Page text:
The project on which previous owner Northern Star Resources (ASX:NST) first built its legacy, a resource update this week increased the underground bounty at Paulsens by 190% to 258,000oz at 10.8g/t.
That included a 500% increase in a new high grade mining area called the Gabbro Veins to 86,000oz at 11.9g/t.
Added to the Coyote Central deposit at the Western Tanami project, which contains 346,000oz at 14.6g/t, BC8 has some of the highest grade unmined resources in WA.
While the gold market over the past six months has been tough, Solly says those high grades and the installed infrastructure at the mines, purchased for $44.5 million in a deal with $14 billion capped NST last year, means they remain highly attractive development prospects.
Black Cat paused plans to develop its 1.3Moz Kal East gold project last year due to concerns about getting the labour to man a major construction project in a period of shortages in WA’s construction labour market. But Paulsens and Coyote could be different stories.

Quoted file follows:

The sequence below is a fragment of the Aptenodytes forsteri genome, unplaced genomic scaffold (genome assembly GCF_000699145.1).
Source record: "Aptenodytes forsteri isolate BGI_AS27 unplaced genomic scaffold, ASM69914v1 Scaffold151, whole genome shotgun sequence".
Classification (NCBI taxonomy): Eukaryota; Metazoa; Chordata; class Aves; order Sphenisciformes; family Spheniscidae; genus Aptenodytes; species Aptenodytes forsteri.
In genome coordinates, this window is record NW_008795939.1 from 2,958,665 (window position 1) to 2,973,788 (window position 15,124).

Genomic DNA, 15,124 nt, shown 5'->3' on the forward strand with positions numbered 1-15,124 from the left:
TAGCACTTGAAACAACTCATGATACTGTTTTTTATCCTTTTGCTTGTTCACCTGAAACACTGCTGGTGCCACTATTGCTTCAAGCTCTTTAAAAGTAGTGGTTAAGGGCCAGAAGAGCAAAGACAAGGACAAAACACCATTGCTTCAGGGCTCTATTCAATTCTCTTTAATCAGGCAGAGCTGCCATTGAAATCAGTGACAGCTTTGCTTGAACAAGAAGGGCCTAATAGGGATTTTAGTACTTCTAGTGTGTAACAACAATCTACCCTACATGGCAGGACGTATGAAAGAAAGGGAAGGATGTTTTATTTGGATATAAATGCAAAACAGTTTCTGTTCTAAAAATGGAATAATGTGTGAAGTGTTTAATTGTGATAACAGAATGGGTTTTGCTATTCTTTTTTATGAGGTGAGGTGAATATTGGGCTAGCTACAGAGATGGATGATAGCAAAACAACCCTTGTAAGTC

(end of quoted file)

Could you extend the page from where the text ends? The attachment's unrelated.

“The problem around Kalgoorlie is the construction and labor market. And that’s not really going away anytime soon, and that’s a across WA but it’s particularly prominent around Kalgoorlie,” Solly said.
“So that’s the benefit of having Paulsens and Coyote that have all the infrastructure already installed, they just need to be brought back to life.
“And they do have higher grades. So they should have some good margin there and it’s easy for us as a junior to kick them off.”
Gold deposits, like Rome, are not built in a day.
Allan Kelly, who made his name as a geo at Western Mining Corporation before bringing the high grade Andy Well discovery near Meekatharra into production in the early 2010s with Doray Minerals, says discoveries can take time to make.